Welcome back to the blog!
It’s been a bit since I’ve last made a blog post.
But I’ve been getting lots of questions about my calf hutches (pictures on instagram – @wiscowsingal) and since many people say calf hutches are “glorified dog houses” or “prison cells”. I thought I’d talk more in depth about them. Below are a few questions I’ve received on this topic and I have also made up a few questions because some people think they have ALL the facts BEFORE they even ask questions. So…
What is a calf hutch?
Form of housing for heifer (girl) and bull (boy) calves.
Are all calves kept in calf hutches raised for veal?
NO, both heifer (girl) and bull (boy) calves are housed in these hutches.
To read more about how veal calves are raised, check out this WEBSITE, or you can ask Heidi, a dairy farmer who raises her bull calves for veal on INSTAGRAM / FACEBOOK. Or you can follow and ask veterinarian, Dr. Hake on FACEBOOK.
Why is a heifer calf kept in a calf hutch?
A calf hutch is not only beneficial for the calf itself, but for the care takers as well.
Benefits of a calf hutch include…
1. Individualized care for each calf. Whether it be feeding, bedding, treating, or vaccinating, hutches make it easier for the care takers to make sure each calf is getting exactly what they need.
2. Keeps calves from spreading or contracting a disease that could make them sick. Just like a newborn baby, calves don’t have an immune system built up yet. The hutches are washed, disinfected and sanitized after the older, weaned calves are moved out and before the new calf is put in.
3. Easy to keep the calves bedded properly. In the warm summer months, we have a sand bedding (sometimes add pine shavings) and in the fall, winter, and spring we bed them with wheat straw.
4. Protects them from the elements. When its hot and humid, we’re able to open the windows and put blocks underneath/prop up the hutch to keep it ventilated while giving the calf shade. When its raining, snowing or really windy, the hutches keep the calf safe, dry and comfortable.
5. Heifer calves are future dairy cows. Hutches are tools that help get calves off on the right foot. A clean, comfortable, and safe environment helps us keep our calves healthy, happy and thriving… AND in 2 years, we’ll have happy, healthy and thriving cows when they calve in for the first time!
Hutches just act like cribs. They aren’t prison cells.
Why is a bull calf kept in a calf hutch?
Same reasoning as the heifer calves. (Read above explanation.) Bull calves on the other hand are raised for beef. Check out my blog post, A Cow Calves, Now What? Part 3 for what happens to bull calves when they’re born on a dairy.
How long does a calf typically stay in a hutch?
Typically around 2 months. Depending on the farm and the demand for space, some keep them in a few weeks shorter and some keep them in there a few weeks longer than 2 months.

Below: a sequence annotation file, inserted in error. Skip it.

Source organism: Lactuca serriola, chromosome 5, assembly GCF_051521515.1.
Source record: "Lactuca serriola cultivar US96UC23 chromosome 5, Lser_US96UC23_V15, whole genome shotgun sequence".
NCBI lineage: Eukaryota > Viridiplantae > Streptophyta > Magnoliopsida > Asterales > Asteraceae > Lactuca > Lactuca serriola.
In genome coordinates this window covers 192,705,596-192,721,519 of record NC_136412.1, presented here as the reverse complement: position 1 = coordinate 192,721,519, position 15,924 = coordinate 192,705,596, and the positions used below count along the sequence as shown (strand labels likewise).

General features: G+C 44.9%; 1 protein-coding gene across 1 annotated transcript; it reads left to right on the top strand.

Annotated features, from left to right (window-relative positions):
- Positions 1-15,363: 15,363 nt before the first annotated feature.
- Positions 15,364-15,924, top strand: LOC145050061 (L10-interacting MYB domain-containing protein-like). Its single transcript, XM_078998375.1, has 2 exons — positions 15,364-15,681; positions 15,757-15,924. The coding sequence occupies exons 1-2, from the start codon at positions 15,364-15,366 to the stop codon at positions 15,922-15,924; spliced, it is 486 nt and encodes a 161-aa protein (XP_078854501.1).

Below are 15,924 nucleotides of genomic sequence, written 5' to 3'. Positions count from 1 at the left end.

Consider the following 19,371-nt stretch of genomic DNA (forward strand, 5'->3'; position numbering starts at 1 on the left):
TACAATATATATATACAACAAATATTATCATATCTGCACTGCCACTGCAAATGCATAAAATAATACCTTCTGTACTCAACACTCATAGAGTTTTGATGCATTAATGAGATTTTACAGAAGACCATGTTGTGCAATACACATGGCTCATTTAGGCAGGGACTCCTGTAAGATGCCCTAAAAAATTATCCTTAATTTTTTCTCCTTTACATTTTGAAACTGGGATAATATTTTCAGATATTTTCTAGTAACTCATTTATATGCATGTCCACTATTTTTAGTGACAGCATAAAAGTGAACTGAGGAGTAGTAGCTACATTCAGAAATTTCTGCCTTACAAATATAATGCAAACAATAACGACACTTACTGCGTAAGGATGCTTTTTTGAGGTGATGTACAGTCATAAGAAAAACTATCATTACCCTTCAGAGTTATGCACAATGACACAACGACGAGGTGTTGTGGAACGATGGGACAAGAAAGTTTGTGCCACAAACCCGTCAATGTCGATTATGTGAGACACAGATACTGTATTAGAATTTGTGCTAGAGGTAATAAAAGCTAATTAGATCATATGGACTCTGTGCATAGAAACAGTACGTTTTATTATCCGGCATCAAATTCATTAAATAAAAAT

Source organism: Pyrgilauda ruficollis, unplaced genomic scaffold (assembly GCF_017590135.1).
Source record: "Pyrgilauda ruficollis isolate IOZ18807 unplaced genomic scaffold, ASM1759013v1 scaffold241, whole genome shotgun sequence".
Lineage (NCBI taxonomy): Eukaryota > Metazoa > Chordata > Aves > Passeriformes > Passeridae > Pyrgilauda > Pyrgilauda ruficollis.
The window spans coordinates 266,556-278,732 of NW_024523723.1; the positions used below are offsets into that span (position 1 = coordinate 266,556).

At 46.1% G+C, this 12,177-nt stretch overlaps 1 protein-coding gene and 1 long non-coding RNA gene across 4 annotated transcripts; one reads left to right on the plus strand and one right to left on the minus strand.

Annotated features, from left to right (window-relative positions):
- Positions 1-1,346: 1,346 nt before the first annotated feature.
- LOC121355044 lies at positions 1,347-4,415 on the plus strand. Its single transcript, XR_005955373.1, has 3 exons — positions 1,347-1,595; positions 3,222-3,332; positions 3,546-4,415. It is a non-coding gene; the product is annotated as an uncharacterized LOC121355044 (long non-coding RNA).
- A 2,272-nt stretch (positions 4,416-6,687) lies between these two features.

What does a calf do in a hutch?
Eat, sleep, poop, and GROW!
Are there different forms of calf hutches?
YES! See pictures below…
Polydomes: An enclosed circular dome with ventilation on the top or a circular dome with a door and calf is attached to hutch with a collar and chain.
Calf hutch with wire panel: Calves are free range in their hutches. They have the ability to go outside and inside. Feed is either inside their hutch or on/near the fronts of the wire panels. Doors can be put on these hutches to keep warmth in and snow out in the winter. (First and last pictures taken at Dairy Carrie’s farm.)
Calf hutches with chains: Calves are attached to their hutches with a collar and a chain. They have the same room to move as calves with wire panels do and can also roam from side to side of their hutch as well. Calves either have their feed inside their hutches or outside on the side of the hutch. Doors can be put on these hutches to keep warmth in and snow out in the winter. (I personally have found to have friendlier calves in these hutches. It’s easier to interact with them!)
Individual pens: Same concept as a hutch, but this design is short and sweet. Looks like a box. It has 2 long walls which divide the pens, the back wall has either windows or a wire panel for ventilation, and the front is a door and also is where the calves eat. The design needs more attention when it comes to bedding and ventilation. Typically seen inside calf barns with fans or positive pressure ventilation tubes. We on the other hand have our pens outside with roofs we built and designed.
(I did not include pictures or descriptions of automatic calf feeders as those calves are housed in a group setting.)
I hope you learned something new today as far as individualized calf housing goes.
All of these pictures were taken by me as I have worked with all of these style calf hutches before.
Even though calves are separated from the cows and housed in these type of environments, they’re still happy. They still enjoy life. They don’t know living any other way, so they actually don’t know what else is out there. These hutches definitely are not comparable to life behind bars. Calves get to enjoy life. They get the care and attention they need and deserve.
Thanks for reading!
The Crazy Calf Lady, Jenna